Book Review: The Good News We Almost Forgot

“The Good News We Almost Forgot: Rediscovering the Gospel in a 16th Century Catechism” by Kevin DeYoung

Chances are pretty good that many people reading this are wondering, What in the world is a catechism? The short answer is that it is a method of teaching Biblical truth in an orderly way. The word “catechize” comes from the Greek word katecheo, which is the word Paul used several times in the New Testament translated “instruct” or “teach” (see for example, 1 Cor. 14:19, Gal. 6:6, and Acts 18:25). Typically, a catechism teaches the doctrines held by the church through a series of questions and answers, with references to supporting Scriptures.

More specifically, the Heidelberg Catechism is one of several historic church documents produced around the time of the Reformation for the purposes of instructing children (and adults) in the doctrines of the new Protestant faith. It was published in 1563, written primarily by Zacharias Ursinus, who was a professor at the University of Heidelberg. The catechism contains 129 Questions & Answers, arranged into 52 Lord’s Days. The idea was that students being taught the catechism would memorize a set of Q&A’s each week, reciting them in their catechism class (a predecessor of “Sunday School”) on the Lord’s Day. You can find the entire catechism online here.

The Heidelberg is divided into three main sections: The Misery of Man, Man’s Deliverance, and Thankfulness. Or, as the sections are more commonly known, “Guilt, Grace, and Gratitude”. These sections teach us systematically our need for salvation, God’s work in accomplishing our salvation, and the Christian’s response to salvation. The catechism also focuses largely on three elements: The Apostle’s Creed, the Ten Commandments, and the Lord’s Prayer.

If you’ve never read a book on the Heidelberg Catechism before, you’re not alone. In fact, C.J. Mahaney mentioned this in his endorsement of the book: “I’m sure this will be the best book on the Heidelberg Catechism I’ve ever read. I know it will be the first.” After reading the book, though, I am convinced that this would rank among the best books written on the subject even if there were many!

The format of the book is simple but effective. There are 52 chapters, corresponding to the 52 Lord’s Days. In each chapter, DeYoung offers a short exposition of the Q&A’s for that week and the Scripture verses on which the answers are based. This would make the book an ideal tool for aiding in the teaching of the catechism, or for a weekly family devotional.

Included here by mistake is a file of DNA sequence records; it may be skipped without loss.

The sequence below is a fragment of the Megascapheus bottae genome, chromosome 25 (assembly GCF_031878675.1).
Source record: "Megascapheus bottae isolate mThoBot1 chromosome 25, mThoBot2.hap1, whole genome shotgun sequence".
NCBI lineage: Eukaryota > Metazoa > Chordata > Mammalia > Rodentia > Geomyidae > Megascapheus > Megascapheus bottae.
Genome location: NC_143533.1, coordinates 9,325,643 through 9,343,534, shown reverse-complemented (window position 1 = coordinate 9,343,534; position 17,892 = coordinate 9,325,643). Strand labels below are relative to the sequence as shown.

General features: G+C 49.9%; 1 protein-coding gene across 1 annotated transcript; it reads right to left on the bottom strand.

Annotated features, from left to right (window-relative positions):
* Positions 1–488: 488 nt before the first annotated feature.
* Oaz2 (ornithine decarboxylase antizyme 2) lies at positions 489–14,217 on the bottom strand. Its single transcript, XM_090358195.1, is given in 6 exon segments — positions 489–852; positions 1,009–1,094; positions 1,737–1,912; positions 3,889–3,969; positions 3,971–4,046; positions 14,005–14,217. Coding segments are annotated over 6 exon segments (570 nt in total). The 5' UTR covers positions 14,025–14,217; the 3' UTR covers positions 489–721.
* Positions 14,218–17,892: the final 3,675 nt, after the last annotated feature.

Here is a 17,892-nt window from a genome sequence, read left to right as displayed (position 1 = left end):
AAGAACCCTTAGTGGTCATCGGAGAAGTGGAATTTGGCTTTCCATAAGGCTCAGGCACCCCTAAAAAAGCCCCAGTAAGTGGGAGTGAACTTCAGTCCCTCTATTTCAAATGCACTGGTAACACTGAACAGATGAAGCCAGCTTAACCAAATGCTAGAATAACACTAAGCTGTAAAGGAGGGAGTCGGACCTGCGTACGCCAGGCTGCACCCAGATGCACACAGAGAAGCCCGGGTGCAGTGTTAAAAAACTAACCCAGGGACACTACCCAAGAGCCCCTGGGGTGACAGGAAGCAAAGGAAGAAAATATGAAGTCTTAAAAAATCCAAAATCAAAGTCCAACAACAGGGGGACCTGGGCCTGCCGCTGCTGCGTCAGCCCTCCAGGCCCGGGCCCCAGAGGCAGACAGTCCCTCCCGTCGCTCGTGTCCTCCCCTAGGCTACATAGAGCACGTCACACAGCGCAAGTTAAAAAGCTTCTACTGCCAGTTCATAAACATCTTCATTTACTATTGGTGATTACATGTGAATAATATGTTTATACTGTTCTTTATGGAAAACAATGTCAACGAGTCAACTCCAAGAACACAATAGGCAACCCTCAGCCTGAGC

DeYoung does tend to use a lot of big, intimidating theological words in his writing, but balances this out very well with analogies that explain those concepts in “layman’s terms” (though always with the goal of building the theological vocabulary of the layman). For instance, here is his explanation of “imputation”, one of the more complicated components of our doctrine of salvation:

Jesus was not punished because He actually possessed sin in himself, just as we are not justified because we actually possess righteousness in ourselves. Rather, both things happen by imputation. Imputation means instead of holding $500 in your hand, someone else wires it to your account. The money is not actually in your physical possession, but it is legally and truthfully considered to be yours. This is what imputation is all about, God counting to us a perfect life of obedience richer than we’ve ever lived. Thus He grants us a perfect righteousness we have no chance to ever achieve.

The foreword states that there are likely things in this book with which readers will not agree. This will be particularly true of Baptists, as the Heidelberg Catechism presents a very Reformed/Presbyterian understanding of the sacraments. That being said, I (as a Baptist) greatly appreciated DeYoung’s treatment of baptism and other potentially divisive doctrines. In the chapter for the first of two Lord’s Days dealing with baptism, DeYoung presents a Bible-saturated explanation of the purpose of baptism, highlighting the many Truths shared in common by paedo- (“infant baptism”) and credobaptists (“believer’s baptism”). Any Baptist, Presbyterian, or any other Protestant should be able to affirm everything he says here.